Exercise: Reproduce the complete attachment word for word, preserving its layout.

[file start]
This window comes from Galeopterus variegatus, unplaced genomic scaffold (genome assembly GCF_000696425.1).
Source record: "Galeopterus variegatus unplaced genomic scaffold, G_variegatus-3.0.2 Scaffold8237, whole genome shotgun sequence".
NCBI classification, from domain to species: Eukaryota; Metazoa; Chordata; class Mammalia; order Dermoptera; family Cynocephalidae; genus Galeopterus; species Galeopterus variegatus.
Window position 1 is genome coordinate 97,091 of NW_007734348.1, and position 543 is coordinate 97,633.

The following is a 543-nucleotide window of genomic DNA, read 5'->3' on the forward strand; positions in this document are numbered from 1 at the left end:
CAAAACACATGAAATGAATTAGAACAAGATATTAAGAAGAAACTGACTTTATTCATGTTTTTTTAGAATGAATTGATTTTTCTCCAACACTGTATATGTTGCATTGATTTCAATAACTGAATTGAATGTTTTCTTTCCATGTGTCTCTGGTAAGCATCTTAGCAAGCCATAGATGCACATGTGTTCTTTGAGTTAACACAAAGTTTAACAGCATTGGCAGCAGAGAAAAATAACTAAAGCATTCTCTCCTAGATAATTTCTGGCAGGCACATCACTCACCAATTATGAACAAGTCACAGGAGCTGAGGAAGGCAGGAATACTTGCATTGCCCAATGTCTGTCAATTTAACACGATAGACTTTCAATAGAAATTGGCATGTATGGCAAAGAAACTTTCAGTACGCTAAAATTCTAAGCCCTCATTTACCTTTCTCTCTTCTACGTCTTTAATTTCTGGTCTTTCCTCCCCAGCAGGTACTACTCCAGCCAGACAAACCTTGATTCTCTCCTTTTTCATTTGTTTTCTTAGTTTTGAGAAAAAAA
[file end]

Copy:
This window comes from Galeopterus variegatus, unplaced genomic scaffold (genome assembly GCF_000696425.1).
Source record: "Galeopterus variegatus unplaced genomic scaffold, G_variegatus-3.0.2 Scaffold8237, whole genome shotgun sequence".
NCBI classification, from domain to species: Eukaryota; Metazoa; Chordata; class Mammalia; order Dermoptera; family Cynocephalidae; genus Galeopterus; species Galeopterus variegatus.
Window position 1 is genome coordinate 97,091 of NW_007734348.1, and position 543 is coordinate 97,633.

The following is a 543-nucleotide window of genomic DNA, read 5'->3' on the forward strand; positions in this document are numbered from 1 at the left end:
CAAAACACATGAAATGAATTAGAACAAGATATTAAGAAGAAACTGACTTTATTCATGTTTTTTTAGAATGAATTGATTTTTCTCCAACACTGTATATGTTGCATTGATTTCAATAACTGAATTGAATGTTTTCTTTCCATGTGTCTCTGGTAAGCATCTTAGCAAGCCATAGATGCACATGTGTTCTTTGAGTTAACACAAAGTTTAACAGCATTGGCAGCAGAGAAAAATAACTAAAGCATTCTCTCCTAGATAATTTCTGGCAGGCACATCACTCACCAATTATGAACAAGTCACAGGAGCTGAGGAAGGCAGGAATACTTGCATTGCCCAATGTCTGTCAATTTAACACGATAGACTTTCAATAGAAATTGGCATGTATGGCAAAGAAACTTTCAGTACGCTAAAATTCTAAGCCCTCATTTACCTTTCTCTCTTCTACGTCTTTAATTTCTGGTCTTTCCTCCCCAGCAGGTACTACTCCAGCCAGACAAACCTTGATTCTCTCCTTTTTCATTTGTTTTCTTAGTTTTGAGAAAAAAA